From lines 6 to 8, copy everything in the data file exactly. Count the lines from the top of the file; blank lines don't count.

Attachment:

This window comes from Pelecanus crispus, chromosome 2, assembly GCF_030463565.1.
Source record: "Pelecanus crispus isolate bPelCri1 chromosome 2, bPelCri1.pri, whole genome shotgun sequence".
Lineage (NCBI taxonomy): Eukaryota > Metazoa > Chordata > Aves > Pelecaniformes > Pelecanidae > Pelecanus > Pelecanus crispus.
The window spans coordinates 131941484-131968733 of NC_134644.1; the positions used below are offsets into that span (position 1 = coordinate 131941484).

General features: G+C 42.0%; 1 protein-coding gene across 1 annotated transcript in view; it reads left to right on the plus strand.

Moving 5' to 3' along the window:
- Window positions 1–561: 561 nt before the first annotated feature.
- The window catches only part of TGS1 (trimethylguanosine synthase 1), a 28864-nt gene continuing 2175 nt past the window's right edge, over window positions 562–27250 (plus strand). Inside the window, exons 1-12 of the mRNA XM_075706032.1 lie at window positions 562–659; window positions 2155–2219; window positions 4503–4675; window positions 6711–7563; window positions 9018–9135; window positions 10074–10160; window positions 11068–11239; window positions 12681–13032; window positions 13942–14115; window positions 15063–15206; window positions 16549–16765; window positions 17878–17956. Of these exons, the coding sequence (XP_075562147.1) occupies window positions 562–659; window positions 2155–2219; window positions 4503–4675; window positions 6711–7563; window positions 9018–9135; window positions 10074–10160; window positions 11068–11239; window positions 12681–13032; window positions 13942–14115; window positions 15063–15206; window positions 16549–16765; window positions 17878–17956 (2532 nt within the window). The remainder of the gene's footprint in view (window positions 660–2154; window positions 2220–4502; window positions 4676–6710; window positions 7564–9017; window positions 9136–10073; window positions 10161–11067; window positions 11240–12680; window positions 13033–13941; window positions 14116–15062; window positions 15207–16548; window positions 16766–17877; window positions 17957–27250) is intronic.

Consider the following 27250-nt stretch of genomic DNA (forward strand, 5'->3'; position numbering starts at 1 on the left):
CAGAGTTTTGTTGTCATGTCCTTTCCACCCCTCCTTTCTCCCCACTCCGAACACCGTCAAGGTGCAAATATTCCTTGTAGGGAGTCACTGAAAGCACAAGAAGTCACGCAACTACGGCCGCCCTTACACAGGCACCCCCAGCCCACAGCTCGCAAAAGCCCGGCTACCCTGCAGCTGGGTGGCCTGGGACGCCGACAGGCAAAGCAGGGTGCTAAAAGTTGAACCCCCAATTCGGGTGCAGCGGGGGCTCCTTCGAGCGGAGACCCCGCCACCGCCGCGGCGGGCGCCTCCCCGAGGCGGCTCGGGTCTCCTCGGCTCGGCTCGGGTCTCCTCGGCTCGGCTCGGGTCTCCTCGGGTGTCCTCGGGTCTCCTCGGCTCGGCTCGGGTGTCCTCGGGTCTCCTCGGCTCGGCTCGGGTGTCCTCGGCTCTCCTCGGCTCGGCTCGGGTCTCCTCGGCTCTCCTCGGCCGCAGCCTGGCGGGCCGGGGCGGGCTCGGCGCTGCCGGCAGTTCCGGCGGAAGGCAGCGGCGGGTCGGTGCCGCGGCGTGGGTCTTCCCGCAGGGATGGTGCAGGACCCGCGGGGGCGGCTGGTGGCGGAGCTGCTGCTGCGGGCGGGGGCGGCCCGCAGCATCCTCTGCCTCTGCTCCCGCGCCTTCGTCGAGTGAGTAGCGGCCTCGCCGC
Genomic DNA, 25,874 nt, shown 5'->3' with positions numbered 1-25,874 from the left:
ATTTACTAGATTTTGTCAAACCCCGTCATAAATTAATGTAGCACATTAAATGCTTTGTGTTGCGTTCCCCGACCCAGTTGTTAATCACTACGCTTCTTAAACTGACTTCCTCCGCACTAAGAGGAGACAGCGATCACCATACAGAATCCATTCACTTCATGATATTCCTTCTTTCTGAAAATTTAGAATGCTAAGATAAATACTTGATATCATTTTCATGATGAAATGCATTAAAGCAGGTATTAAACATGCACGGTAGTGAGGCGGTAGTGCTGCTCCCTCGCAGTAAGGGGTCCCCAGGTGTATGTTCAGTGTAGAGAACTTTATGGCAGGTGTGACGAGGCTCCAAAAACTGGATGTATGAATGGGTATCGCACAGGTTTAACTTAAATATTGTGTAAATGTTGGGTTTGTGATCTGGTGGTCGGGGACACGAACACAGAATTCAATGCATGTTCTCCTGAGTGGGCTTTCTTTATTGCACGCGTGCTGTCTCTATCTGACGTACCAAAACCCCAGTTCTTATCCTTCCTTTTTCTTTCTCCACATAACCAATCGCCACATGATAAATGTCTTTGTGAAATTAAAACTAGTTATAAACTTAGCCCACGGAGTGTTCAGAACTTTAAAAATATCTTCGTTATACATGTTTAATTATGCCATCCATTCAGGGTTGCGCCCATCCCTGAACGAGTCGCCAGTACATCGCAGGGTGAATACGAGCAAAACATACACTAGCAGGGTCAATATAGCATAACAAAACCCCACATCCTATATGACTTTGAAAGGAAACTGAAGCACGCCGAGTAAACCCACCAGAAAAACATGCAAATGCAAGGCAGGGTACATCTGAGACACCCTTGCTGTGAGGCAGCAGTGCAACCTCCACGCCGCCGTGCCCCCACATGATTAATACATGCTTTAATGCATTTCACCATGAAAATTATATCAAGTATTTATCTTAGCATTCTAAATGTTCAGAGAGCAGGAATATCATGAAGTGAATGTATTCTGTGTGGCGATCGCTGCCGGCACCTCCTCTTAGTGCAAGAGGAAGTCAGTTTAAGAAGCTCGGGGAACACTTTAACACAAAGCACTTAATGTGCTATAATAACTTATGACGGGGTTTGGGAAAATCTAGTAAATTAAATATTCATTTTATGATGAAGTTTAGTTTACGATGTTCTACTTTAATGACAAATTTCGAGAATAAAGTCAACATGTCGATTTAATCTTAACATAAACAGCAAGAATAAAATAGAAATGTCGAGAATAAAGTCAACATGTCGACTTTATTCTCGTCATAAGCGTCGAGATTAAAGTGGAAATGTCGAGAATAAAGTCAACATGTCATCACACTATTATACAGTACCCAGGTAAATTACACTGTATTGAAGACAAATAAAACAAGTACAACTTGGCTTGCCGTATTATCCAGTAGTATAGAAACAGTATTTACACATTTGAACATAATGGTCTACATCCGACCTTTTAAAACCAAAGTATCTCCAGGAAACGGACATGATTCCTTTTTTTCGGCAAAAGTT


Moving 5' to 3' along the window:
- Window positions 1–561: 561 nt before the first annotated feature.
- The window catches only part of TGS1 (trimethylguanosine synthase 1), a 28864-nt gene continuing 2175 nt past the window's right edge, over window positions 562–27250 (plus strand). Inside the window, exons 1-12 of the mRNA XM_075706032.1 lie at window positions 562–659; window positions 2155–2219; window positions 4503–4675; window positions 6711–7563; window positions 9018–9135; window positions 10074–10160; window positions 11068–11239; window positions 12681–13032; window positions 13942–14115; window positions 15063–15206; window positions 16549–16765; window positions 17878–17956. Of these exons, the coding sequence (XP_075562147.1) occupies window positions 562–659; window positions 2155–2219; window positions 4503–4675; window positions 6711–7563; window positions 9018–9135; window positions 10074–10160; window positions 11068–11239; window positions 12681–13032; window positions 13942–14115; window positions 15063–15206; window positions 16549–16765; window positions 17878–17956 (2532 nt within the window). The remainder of the gene's footprint in view (window positions 660–2154; window positions 2220–4502; window positions 4676–6710; window positions 7564–9017; window positions 9136–10073; window positions 10161–11067; window positions 11240–12680; window positions 13033–13941; window positions 14116–15062; window positions 15207–16548; window positions 16766–17877; window positions 17957–27250) is intronic.